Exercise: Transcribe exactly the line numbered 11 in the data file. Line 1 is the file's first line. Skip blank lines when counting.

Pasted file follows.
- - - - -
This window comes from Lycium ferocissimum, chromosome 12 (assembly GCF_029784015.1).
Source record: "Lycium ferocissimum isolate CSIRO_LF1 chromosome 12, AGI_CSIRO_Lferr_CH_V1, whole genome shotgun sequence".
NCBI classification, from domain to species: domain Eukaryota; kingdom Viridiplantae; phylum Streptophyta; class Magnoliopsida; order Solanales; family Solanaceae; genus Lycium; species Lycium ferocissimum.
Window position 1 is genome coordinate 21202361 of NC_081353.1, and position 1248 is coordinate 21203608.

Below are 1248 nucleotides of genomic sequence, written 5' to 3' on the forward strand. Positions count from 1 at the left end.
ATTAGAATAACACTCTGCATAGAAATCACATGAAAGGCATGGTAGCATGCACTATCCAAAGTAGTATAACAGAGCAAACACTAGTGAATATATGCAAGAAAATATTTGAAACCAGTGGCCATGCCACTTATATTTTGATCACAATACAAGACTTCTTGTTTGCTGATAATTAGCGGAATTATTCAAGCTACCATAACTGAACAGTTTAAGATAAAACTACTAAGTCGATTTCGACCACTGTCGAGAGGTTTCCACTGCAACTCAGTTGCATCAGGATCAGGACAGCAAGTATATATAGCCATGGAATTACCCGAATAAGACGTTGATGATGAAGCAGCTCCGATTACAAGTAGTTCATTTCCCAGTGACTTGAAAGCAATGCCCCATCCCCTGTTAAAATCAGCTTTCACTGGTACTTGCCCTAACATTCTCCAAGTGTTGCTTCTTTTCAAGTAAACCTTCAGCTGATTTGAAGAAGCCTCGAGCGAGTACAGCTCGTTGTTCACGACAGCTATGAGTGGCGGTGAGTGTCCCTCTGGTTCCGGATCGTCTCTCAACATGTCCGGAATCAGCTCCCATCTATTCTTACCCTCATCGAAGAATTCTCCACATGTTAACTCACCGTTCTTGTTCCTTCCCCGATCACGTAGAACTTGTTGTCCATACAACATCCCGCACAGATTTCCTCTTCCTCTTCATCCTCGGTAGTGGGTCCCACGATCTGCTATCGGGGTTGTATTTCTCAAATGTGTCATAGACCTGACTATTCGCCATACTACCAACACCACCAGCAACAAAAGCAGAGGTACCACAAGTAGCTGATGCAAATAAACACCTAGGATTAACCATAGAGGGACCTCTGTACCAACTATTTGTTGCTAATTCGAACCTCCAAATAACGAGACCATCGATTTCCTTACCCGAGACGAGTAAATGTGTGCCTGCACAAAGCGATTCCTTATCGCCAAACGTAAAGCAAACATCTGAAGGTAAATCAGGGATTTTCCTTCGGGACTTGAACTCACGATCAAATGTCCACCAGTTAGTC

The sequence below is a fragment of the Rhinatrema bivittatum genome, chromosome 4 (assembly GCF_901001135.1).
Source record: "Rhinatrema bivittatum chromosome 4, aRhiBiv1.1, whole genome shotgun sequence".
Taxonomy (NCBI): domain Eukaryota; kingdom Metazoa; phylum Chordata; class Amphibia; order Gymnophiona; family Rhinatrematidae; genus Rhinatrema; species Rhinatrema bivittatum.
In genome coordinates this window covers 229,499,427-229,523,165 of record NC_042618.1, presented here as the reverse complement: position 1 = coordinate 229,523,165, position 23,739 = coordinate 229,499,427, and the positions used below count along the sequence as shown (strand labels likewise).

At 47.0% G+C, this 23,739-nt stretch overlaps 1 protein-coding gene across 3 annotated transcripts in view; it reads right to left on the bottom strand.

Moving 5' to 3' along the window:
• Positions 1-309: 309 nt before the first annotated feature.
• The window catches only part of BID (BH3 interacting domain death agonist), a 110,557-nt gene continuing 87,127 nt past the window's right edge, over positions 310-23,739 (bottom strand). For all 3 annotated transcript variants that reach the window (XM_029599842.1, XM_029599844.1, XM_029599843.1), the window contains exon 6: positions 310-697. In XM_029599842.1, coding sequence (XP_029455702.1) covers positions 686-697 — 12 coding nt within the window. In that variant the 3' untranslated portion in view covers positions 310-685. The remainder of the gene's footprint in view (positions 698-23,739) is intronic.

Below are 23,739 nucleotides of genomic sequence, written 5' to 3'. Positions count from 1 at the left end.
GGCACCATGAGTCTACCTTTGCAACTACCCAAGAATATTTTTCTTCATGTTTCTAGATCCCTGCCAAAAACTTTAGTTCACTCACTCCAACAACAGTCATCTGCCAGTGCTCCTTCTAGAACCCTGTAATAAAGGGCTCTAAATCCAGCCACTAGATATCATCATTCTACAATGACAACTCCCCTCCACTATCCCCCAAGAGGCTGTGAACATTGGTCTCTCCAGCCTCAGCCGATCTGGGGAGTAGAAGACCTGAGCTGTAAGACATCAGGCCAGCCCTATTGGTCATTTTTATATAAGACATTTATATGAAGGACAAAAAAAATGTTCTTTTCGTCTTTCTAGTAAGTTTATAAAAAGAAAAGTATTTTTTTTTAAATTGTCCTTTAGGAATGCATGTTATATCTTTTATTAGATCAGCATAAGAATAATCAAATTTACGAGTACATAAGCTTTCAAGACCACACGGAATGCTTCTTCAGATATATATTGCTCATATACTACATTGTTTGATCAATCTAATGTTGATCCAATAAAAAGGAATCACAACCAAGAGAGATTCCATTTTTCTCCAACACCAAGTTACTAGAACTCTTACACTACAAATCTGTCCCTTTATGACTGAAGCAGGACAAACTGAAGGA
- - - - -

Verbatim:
At 47.0% G+C, this 23,739-nt stretch overlaps 1 protein-coding gene across 3 annotated transcripts in view; it reads right to left on the bottom strand.